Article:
Chevy / GMC south of the border?

#1
Looking for any helpful advice on driving Mexico and Central America this winter - my wife and I are either going to - option 1 - sell our truck and fly into Mexico, rent lodging and probably not move around a lot, get to know a town or two very well

or option 2 - take our truck South for the winter and have the option to go wherever, whenever

Probably silly to ask since this is the overlanding forum 😃

Truck is '03 GMC 4wd with the Duramax and factory locker - so ULSD not needed - if we had any engine probs does anyone think the Dmax would be hard to find parts and competent service for?

We’d still probably find lodging most of the time but could bring a tent camping setup just in case. Not planning on much for mods, probably just toss in our ARB fridge, aux battery, inverter, couple backpacks, couple action packers of camping stuff.

Info I’ve found online so far says special insurance is of course required but unlikely to provide much if any compensation in case of theft - truck is 13 years old but only 110k on it and like new - too nice to leave in town or at trailheads without worrying about total loss? Would be happy with a cheap gasser beater too, but - already have this one, it's capable and got awesome range and a locking topper.

Any advice appreciated, thanks!
 

DiploStrat

Expedition Leader
#2
...
Truck is '03 GMC 4wd with the Duramax and factory locker - so ULSD not needed - if we had any engine probs does anyone think the Dmax would be hard to find parts and competent service for?
...
Does your Duramax need service now? If not, why would you expect it would need service in Mexico? I have had Chevrolets all over the world for years - they don't stop working just because they are away from a dealer. (And neither does a Ford, etc.)

Make sure your service is up to date and carry appropriate consumables, filters, etc. for the duration of your trip.

This Chevrolet has been in over 55 countries and has just been overhauled for as many more. http://www.travelin-tortuga.com

Have a great trip!
 
#3
Going to Mexico is always better than you guessed. Shop the insurance. Prices are all over the map. But they're required to sell the minimum the law requires.
 
#4
Truck is running great and is up to date, I've just heard all about how Ford, Toyota, Mercedes don't have a problem worldwide but haven't heard much about Chevy / GMC and especially with a more modern turbodiesel, I like to know that the mechanic knows their stuff if any work ends up being needed.

Anyone have experience with a total loss / theft being covered by insurance down south?
 

DiploStrat

Expedition Leader
#5
… I've just heard all about how Ford, Toyota, Mercedes don't have a problem worldwide but haven't heard much about Chevy / GMC and especially with a more modern turbodiesel, I like to know that the mechanic knows their stuff if any work ends up being needed.

...
Couple of comments.

-- Your first comment is only partially true - it varies from country to country and vehicle to vehicle. A US Toyota may or may not find parts overseas, depends on the the part, country etc. Same is true for all brands. And even if the make is sold in country, the local dealer may refuse to work on it as it is not a local model.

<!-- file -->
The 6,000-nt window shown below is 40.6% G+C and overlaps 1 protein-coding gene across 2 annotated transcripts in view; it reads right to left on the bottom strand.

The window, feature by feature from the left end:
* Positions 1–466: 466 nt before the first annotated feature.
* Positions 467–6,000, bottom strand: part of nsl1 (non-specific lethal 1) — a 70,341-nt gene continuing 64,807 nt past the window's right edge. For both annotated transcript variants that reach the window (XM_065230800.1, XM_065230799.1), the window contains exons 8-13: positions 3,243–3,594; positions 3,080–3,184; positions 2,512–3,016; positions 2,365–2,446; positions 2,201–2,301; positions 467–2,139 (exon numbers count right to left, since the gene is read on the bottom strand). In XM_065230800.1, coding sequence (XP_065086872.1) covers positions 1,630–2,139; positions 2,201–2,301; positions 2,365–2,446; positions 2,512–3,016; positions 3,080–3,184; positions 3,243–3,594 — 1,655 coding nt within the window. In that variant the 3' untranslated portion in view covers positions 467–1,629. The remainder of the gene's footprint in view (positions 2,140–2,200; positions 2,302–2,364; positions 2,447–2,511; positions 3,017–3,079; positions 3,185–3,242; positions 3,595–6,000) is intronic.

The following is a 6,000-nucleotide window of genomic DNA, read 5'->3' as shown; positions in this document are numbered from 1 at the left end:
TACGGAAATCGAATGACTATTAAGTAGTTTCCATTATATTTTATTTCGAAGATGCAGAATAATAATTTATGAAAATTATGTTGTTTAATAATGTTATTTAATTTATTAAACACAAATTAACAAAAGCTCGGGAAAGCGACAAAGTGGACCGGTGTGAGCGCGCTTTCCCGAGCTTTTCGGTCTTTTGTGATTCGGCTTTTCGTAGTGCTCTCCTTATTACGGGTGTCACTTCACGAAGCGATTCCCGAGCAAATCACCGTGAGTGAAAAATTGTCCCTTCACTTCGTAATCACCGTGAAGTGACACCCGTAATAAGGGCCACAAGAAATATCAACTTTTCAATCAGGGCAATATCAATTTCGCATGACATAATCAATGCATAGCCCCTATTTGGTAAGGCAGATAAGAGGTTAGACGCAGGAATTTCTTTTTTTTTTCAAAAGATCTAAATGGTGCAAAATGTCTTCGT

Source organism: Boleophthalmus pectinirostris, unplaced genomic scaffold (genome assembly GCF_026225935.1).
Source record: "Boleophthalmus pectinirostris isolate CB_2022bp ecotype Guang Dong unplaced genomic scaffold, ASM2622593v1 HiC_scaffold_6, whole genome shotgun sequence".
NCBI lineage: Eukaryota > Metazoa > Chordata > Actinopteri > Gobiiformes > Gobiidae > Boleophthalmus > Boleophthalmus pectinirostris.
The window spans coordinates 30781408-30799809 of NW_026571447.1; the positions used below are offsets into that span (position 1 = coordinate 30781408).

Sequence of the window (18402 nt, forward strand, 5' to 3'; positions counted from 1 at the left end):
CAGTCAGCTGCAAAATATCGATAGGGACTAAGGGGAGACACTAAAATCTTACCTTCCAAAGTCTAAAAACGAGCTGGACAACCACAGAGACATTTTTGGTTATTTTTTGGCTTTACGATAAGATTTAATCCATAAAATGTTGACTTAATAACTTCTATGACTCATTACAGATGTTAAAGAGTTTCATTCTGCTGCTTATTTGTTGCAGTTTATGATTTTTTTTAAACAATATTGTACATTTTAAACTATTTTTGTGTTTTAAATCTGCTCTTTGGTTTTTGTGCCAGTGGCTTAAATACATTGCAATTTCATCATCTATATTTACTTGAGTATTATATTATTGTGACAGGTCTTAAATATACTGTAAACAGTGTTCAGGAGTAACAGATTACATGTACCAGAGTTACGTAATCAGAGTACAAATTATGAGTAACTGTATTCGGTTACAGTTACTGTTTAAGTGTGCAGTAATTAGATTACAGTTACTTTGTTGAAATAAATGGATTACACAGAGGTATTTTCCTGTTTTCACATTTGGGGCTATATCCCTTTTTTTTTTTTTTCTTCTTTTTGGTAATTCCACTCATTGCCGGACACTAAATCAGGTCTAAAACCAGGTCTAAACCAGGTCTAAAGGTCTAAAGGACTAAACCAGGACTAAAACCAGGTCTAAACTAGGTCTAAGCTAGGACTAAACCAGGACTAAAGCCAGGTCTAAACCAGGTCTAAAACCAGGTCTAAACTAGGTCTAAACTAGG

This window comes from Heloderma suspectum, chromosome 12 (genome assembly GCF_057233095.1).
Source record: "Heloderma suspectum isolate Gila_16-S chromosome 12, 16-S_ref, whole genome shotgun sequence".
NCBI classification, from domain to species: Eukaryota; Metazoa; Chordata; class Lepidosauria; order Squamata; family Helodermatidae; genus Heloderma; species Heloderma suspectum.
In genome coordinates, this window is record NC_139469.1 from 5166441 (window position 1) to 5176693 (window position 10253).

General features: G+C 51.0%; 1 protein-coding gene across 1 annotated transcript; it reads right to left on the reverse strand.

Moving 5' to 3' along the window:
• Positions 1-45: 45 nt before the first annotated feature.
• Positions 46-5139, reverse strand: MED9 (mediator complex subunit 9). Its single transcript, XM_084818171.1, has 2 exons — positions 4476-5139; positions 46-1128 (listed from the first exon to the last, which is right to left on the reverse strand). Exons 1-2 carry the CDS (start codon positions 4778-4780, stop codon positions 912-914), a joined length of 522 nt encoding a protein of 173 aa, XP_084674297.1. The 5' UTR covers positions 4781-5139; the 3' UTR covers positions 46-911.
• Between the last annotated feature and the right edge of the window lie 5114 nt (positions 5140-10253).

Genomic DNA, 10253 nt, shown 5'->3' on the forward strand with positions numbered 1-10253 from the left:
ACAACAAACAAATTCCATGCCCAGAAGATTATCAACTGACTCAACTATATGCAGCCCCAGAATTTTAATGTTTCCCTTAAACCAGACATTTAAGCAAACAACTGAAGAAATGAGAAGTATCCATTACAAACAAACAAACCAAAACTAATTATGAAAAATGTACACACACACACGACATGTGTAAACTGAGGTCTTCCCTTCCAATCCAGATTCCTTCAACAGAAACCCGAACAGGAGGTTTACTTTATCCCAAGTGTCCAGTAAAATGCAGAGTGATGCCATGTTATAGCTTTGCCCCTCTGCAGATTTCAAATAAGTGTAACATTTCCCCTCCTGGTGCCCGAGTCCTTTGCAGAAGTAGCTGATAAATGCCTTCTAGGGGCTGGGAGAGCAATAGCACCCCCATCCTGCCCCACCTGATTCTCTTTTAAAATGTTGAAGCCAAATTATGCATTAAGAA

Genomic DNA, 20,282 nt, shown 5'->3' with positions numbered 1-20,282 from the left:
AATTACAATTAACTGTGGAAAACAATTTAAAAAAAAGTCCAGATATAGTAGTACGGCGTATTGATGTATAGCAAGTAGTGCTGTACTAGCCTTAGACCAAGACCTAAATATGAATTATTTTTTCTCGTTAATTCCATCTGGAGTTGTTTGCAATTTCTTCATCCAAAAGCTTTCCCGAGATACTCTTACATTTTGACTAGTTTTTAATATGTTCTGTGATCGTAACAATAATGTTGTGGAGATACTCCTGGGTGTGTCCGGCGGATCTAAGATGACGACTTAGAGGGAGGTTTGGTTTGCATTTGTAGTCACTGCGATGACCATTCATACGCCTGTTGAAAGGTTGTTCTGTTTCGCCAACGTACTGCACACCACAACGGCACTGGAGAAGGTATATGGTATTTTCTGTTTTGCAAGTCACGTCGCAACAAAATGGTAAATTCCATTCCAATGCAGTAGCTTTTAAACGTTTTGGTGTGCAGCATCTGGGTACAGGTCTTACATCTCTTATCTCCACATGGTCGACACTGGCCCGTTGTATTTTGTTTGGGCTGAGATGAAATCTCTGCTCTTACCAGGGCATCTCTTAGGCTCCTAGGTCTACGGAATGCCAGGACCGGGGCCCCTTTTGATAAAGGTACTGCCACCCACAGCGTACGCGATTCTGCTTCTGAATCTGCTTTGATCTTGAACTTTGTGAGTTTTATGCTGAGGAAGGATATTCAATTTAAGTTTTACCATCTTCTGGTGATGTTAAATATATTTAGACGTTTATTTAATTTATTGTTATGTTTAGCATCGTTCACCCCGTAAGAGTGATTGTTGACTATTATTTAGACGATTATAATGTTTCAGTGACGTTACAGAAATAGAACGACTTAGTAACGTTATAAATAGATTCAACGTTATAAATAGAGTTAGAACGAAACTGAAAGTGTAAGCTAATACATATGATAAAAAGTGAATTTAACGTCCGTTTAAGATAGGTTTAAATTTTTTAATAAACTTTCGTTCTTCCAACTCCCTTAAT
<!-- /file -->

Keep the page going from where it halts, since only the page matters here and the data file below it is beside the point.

-- Engine internals are rarely a problem. Brakes, shocks, hoses, belts, etc. are the things that tend to fail. While you should always care consumables, most of the other items are fairly generic and overseas mechanics are generally well used to working on one of a kind vehicles.

All of that said, if you really want to find local service, go with a manual transmission, naturally aspirated Toyota diesel with 7.50x16 tube tires. Land Cruiser or HiLux, THAT is the most common vehicle in the world.

Me, I'd take my Chevrolet and have a great trip. (Sadly, mine is ULSD.)
 
#6
Thanks for the input - think I'll be listing the truck here and there for the next couple weeks and if it doesn't sell quickly we'll take it south. Bet it'll love some sulfur in the tank :)
 

pawleyk

Running from Monday..
#7
We're currently in Belize, having driven through Mexico in our 2005 Silverado 6.0l gas. There are tons of GMT 800 trucks down here.

Not many diesels in Mexico, but plenty in Belize. I hear this vintage is pretty well represented in Guatemala as well.

We passed and visited many well equipped, modern Chevrolet dealerships in Mexico. Parts and mechanics seem to be widely available.

I'd say, make sure you're comfortable working o the truck yourself, if only to supervise anything that needs done. That's advice I'd offer to anyone though, really.

Like I said, there are tons of trucks that look like yours down here so I don't think you'll stick out. We'll, your truck won't anyway. :)
 
#8
Thanks for the info - did end up selling the truck in the US and flying down to Mexico. Wonderful country, wonderfuller people :) . I would actually give exactly the opposite advice that the official warnings seem to - just stay entirely away from the more developed tourist areas.

We spent almost 4 months traveling through Mexico by Bus, Colectivo, Taxi, and Uber. Rented apartments, Airbnbs, hostels, stayed with locals. Literally the only time I ever felt there was a potential security issue was at the end when we arrived in Playa del Carmen. Not only was it by far our least favorite location of the whole trip, it had the highest prices, the worst food, and the only blatantly obvious narcos and thugs.
 

pawleyk

Running from Monday..
#9
Although we had a nice time in PDC, we largely found the same thing- the only sketchy stuff seemed to be around the tourist areas. You really have to get out into the country to see Mexico.

If they're selling you things in USD and speaking english, you're probably not anywhere near the good stuff..
 
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